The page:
• Muscle cramps
  • Heat rash
  • Severe thirst - a late symptom of heat stress
  • Fainting
  • Heat exhaustion - fatigue, giddiness, nausea, headache, moist skin
  • Heat stroke - hot dry skin, confusion, convulsions and eventual loss of consciousness. This is the most severe disorder and can result in death if not detected at an early stage

Posted by: Opsium Marketing
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Avoiding the Pitfalls of a Working Lunch


Lunchtime, the most overlooked time of the day, with many employees choosing to work through lunch in an effort to make headway on a looming deadline, save money or take advantage of an early finish.  But what if the secret to a happy workplace involved taking a lunch break, would you still be as dismissive?

A recent report published in the Telegraph found that only 29 percent of workers took the full allotted time for their break, with 28 percent of people taking no break at all. 43 percent of people believed they had too much work to be able to take a lunch, while a third of all employees eat at their desk.

Perks of a well deserved break

A proper break can help people to gain perspective and stay alert, focused and at peak performance for the remainder of the day. But how do you get people to break their habit of skipping lunch?

Bupa suggests promoting a shared activity during lunch to encourage people to take their break together. Whether that’s a team lunch outside of the office or congregating together in a communal space, research suggests that those who lunch together get on better overall.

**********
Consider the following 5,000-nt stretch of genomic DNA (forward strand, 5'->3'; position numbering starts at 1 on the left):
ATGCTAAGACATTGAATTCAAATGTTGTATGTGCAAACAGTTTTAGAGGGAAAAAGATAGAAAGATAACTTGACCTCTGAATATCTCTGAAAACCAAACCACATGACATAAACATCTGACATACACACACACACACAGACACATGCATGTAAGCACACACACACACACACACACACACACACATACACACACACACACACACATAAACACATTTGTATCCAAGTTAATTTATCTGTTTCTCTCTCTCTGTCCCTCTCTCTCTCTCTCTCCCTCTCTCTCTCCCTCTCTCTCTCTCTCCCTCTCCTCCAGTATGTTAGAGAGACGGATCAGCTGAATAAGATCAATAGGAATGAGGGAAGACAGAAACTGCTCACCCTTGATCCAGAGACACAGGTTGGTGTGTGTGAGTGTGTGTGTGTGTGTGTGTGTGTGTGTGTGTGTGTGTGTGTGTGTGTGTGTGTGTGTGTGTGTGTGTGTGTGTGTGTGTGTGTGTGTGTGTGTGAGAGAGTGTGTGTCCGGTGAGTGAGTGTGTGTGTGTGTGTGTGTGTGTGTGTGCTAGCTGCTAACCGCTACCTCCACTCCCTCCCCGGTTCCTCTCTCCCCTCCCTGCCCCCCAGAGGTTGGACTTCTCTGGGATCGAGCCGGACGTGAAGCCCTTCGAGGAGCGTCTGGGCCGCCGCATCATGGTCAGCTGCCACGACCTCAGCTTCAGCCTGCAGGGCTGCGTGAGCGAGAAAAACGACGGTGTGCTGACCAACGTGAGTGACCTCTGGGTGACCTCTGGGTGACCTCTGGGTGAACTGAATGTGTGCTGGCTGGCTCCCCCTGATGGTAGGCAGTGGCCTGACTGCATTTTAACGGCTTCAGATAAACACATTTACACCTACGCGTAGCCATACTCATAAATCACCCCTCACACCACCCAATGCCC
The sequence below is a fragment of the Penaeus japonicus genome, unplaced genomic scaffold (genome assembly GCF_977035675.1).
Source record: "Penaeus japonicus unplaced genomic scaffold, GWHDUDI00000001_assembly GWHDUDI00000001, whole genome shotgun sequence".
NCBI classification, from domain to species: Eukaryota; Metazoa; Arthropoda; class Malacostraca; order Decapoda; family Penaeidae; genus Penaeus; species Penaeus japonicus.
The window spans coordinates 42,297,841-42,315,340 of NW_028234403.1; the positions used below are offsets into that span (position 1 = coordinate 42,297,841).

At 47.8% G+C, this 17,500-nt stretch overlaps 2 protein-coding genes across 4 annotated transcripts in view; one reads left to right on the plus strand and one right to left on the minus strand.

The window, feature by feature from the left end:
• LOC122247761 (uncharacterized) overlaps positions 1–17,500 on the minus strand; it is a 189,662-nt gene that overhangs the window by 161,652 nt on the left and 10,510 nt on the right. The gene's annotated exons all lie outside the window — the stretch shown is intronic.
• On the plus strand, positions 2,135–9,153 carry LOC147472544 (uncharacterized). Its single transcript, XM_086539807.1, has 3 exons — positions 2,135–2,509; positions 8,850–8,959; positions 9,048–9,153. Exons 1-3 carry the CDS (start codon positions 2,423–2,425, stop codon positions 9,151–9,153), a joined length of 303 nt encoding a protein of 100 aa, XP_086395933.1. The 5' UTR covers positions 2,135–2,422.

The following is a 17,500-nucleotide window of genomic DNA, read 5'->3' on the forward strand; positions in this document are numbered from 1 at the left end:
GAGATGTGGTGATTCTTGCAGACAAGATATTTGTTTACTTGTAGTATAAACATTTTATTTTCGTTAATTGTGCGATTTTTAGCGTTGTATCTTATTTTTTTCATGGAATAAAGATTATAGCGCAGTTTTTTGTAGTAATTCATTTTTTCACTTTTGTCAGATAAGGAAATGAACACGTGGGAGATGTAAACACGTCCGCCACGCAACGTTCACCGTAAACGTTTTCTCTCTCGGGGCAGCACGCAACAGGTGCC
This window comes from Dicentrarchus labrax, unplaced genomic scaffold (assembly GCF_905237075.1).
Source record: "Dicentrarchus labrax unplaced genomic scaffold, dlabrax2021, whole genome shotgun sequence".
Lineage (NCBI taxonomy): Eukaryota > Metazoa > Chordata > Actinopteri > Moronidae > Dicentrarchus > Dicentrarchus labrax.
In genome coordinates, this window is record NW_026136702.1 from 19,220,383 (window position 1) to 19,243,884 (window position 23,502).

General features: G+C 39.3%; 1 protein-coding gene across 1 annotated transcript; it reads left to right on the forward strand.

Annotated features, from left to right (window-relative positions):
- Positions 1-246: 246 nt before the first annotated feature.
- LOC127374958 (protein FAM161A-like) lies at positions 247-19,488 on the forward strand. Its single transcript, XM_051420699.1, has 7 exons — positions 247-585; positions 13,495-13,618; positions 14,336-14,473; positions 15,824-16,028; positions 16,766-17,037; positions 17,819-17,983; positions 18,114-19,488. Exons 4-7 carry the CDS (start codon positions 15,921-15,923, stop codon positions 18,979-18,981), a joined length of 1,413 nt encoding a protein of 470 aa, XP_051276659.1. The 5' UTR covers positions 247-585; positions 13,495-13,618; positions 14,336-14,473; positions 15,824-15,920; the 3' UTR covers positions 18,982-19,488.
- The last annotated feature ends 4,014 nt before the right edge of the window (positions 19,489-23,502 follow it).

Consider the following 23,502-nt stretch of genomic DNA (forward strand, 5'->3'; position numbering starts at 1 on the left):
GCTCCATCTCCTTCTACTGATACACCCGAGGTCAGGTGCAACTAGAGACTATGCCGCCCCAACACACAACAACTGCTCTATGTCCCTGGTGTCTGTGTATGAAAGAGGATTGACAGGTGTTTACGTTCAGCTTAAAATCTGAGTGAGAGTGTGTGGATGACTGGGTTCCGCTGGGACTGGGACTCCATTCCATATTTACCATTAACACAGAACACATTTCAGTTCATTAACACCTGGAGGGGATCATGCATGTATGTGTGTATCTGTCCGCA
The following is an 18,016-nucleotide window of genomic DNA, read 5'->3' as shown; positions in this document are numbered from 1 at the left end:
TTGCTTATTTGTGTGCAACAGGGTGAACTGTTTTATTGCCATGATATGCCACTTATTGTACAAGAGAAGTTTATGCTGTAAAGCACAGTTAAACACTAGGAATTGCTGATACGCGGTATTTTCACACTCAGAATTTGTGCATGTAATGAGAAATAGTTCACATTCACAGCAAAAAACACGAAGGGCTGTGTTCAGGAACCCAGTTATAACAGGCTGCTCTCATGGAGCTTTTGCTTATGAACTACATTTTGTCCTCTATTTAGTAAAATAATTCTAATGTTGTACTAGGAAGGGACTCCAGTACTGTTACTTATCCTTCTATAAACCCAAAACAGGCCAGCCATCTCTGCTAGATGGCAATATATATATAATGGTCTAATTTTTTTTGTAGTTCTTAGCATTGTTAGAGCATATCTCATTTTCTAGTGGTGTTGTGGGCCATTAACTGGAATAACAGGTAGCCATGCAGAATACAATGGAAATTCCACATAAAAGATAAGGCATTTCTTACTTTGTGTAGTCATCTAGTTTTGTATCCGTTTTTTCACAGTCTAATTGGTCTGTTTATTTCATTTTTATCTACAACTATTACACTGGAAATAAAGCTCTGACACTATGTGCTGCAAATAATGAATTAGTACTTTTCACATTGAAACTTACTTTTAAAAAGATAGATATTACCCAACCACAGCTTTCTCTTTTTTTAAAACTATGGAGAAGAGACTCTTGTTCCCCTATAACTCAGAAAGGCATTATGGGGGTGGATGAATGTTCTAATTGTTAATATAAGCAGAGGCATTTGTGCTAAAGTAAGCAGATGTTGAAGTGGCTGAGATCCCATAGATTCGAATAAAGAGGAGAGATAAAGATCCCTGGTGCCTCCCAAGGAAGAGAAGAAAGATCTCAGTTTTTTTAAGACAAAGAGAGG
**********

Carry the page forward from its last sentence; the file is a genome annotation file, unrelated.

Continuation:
Lead by example

If you’re a manager who often works through their lunch, it’s difficult to expect your staff not to either. Employees often follow by example, so maybe it’s time to have a think about the example you’re setting your staff.

The legal bit

By law, employees are entitled to take a 20 minute unpaid break for every six hours of work. The time the break is taken is at the discretion of the employer, although during the middle of the shift is preferred to get the most benefit. 

Posted by: Opsium Marketing
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How Brexit could affect employment law...


As the impact of Brexit sweeps the nation, what happens next and how this will influence employment law is far from certain.  Until a formal Brexit, the UK will remain subject to EU law and EU decisions, so in the short term nothing changes.  However it has to be hoped that during the two years leading up to Brexit the position becomes clearer to enable businesses to start planning for the new world.

During the campaign, arguments were put forward that Brexit could lead to a reduction in the red tape restricting business.  Think tank, Open Europe, issued a report in 2011 suggesting the cost to UK business and public sector organisations of complying with EU social policy regulations, such as the Working Time Regulation stands at £8.6 billion per year.  They then went on to suggest a Brexit coupled with a complete deregulation of these social policy requirements ‘would yield an annual £14.8 billion boost to UK GDP’.  Whether these calculations stand up to scrutiny is of course open to debate and it is highly unlikely any government has an appetite for complete deregulation.  However, Brexit does have the potential to deliver some savings for businesses with a reduction of red tape.

It is an over simplification to suggest that all UK employment law is derived from EU law.  The National Living Wage and Minimum Wage are the result of laws made in the UK in isolation.  The recent changes giving the right to share parental leave was the result of UK government legislation supported by both the coalition and opposition.  Equally, many EU Directives are broadly in line with progressive government policy and would be difficult to unwind in any event.